party the Attorney-General, a man of steel, was the strongest foe of the Federation of Labor. The causes affect the interests of all the people, and especially those interests which find exercise in the homely activities of life and work. Tho Government's palpable weakness in respect to controlling commerce and trade during war, which encourages greedy exploitation, is the chief cause of their moral defeat at the polls. Had the Government exorcised a strong control of exploitation at the outset of war there would have been no talk of an early dissolution. Then they failed to do anything at all in the allimportant matter of adjusting tariffs in order to lesson the coat of living to tho toiler, who is rarely ever more than a day’s pay from debt and difficulty. Workers in all industries became convinced that behind the Reform party’s assertion as to their Liberal aims there lay hidden in the background the unyielding spirit of Conservatism. And when men and women once believe that a political Administration is hypocritical in its professions they make no error about changing their support, even if it be to a party who not so long ago were cursed as the enemies of democracy. it would be courting need of corrective •writing to discuss tho numerical results yesterday. The position can only bo looked at in a piece, as it were, and, judged from that point of view, one must confess that there is a prospect of Mr Massey having to pay the penalty for thrusting a General Election upon the people at a time when the destruction, of an enemy’s marauding cruiser is of more value to the country and the Empire than the Reform, Liberal, and Labor parlies and all their solicitous plans to please the public grouped together. Ho got fair warning to defer the election, but was over-confident of decisive success.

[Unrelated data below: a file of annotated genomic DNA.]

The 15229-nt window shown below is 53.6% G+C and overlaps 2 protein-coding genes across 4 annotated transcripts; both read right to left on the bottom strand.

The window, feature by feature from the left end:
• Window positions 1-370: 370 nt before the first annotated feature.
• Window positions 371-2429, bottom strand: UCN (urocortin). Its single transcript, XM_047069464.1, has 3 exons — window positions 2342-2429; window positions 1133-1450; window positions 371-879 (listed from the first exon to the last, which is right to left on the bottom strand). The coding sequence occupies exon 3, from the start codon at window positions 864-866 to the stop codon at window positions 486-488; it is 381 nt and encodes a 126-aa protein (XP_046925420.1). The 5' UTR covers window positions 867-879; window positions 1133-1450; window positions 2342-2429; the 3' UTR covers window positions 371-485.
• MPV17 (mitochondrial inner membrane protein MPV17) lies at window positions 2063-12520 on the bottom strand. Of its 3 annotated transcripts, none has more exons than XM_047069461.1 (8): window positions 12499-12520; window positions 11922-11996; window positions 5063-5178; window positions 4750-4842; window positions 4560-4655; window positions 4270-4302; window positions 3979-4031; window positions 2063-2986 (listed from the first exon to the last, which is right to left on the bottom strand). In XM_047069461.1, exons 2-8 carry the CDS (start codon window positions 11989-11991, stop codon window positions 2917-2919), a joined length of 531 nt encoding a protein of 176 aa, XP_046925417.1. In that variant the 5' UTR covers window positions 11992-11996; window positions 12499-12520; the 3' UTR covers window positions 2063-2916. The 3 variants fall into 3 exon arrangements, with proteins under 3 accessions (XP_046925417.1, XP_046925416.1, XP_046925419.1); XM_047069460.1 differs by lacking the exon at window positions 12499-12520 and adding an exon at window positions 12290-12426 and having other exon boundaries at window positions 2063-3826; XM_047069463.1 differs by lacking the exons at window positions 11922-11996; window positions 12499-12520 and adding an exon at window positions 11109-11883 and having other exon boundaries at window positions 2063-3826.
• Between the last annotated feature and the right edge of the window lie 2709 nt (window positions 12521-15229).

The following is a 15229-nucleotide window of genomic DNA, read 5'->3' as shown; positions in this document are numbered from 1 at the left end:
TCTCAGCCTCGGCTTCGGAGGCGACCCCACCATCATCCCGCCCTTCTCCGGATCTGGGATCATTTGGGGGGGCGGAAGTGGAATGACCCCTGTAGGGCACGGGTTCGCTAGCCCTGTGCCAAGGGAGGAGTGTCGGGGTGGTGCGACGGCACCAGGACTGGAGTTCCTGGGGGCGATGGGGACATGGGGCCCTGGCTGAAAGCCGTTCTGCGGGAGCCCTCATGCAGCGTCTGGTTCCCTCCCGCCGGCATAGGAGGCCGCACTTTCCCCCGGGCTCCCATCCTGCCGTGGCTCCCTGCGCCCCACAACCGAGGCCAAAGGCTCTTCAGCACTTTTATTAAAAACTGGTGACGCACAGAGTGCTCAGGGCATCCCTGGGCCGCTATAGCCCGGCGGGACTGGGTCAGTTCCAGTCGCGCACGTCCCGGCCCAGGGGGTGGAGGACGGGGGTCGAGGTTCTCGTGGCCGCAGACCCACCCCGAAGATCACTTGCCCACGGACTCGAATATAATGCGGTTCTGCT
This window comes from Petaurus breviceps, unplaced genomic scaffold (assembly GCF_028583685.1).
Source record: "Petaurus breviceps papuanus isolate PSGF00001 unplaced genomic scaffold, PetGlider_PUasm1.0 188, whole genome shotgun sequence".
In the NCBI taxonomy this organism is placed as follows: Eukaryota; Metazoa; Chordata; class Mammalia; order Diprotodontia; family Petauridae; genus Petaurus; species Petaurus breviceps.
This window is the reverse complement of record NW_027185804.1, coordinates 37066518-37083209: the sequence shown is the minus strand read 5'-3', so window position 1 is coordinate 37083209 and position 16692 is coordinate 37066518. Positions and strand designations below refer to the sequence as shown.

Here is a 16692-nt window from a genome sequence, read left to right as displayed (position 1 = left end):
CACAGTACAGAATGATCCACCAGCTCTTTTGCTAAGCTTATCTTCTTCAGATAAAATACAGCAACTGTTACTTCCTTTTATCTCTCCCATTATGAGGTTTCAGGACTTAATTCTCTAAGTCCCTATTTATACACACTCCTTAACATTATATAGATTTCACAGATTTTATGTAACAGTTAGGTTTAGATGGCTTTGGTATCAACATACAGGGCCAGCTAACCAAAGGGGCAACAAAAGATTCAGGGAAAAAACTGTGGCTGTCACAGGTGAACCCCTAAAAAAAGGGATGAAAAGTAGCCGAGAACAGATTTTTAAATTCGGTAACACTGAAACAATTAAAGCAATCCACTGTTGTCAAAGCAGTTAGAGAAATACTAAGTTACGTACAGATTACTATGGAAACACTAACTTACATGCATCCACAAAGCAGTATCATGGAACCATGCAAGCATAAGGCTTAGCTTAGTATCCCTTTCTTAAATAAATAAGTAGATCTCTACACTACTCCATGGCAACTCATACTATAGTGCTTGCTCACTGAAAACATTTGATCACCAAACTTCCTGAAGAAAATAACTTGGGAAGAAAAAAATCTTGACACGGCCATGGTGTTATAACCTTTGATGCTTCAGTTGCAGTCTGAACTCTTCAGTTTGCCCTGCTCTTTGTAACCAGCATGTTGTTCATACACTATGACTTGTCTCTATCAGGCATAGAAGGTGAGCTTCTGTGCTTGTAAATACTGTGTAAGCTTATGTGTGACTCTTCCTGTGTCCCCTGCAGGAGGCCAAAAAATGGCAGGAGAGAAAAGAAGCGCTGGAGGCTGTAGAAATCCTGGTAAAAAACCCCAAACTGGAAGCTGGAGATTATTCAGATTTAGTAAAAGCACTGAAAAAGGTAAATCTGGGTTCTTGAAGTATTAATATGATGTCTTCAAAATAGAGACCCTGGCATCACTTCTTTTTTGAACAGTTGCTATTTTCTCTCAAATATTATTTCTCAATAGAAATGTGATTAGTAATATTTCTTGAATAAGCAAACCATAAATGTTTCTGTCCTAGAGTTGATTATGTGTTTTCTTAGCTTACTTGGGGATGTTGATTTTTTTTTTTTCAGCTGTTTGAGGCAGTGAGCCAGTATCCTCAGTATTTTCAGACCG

As for the individual losses and gains in the battle, there is ample scope for speculative argument. The crushing defeat of Reform's ablest, if erratic, general, the Hon. F. M. B. Fisher, is an exception. Flashings in politics 13 entertaining and tolerable, but it never deceives thoughtful people as to its true value. Mr Fisher is undoubtedly clover, and was the Government's best disputant in the faco of bitter attack, but his strength in these qualities did not counterbalance his rash impetuosity, his utter lack of consistency, and hia transparent shallowness. He climbed rapidly and high, and has had the inevitable fall of an egotistical individualist in politics. Broad acres in Hav/ke's Bay proved too wide and rich for Dr M'Nab, who proves the amazing truth that ability is not always the essential equipment of a politician. The defeat of Mr Afcmore, for Nelson, on the Liberal's aide, demonstrates that people grow tired of political smartness. It is not surprising that the Hon. E. M'Kenzie has lost his grip on Motueka. His service in Parliament had become spasmodic. And Six Walter Buchanan, who had planned to close a long and honorable political career in 1917, has been compelled to retire a little earlier than expected. He and Mr Hornsby have changed places with almost regularity, and this time it was Mr Hornsby's turn to g-et in. Taken as a whole, the contest has proved that Reform's grip on the country has been rather exaggerated, and that workers have forgiven the Leader of the Opposition for his shortcomings in the past. It may prove that Reform will yet have a meagre majority in the House, but circumstances indicate that neither the Massey nor the Ward party will secure a eafe and workable majority. There, for the present, the position must etand. Moderate Labor has triumphed in Otago.
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The Evening Star FRIDAY, DECEMBER 11, 1914., Evening Star, Issue 15673, 11 December 1914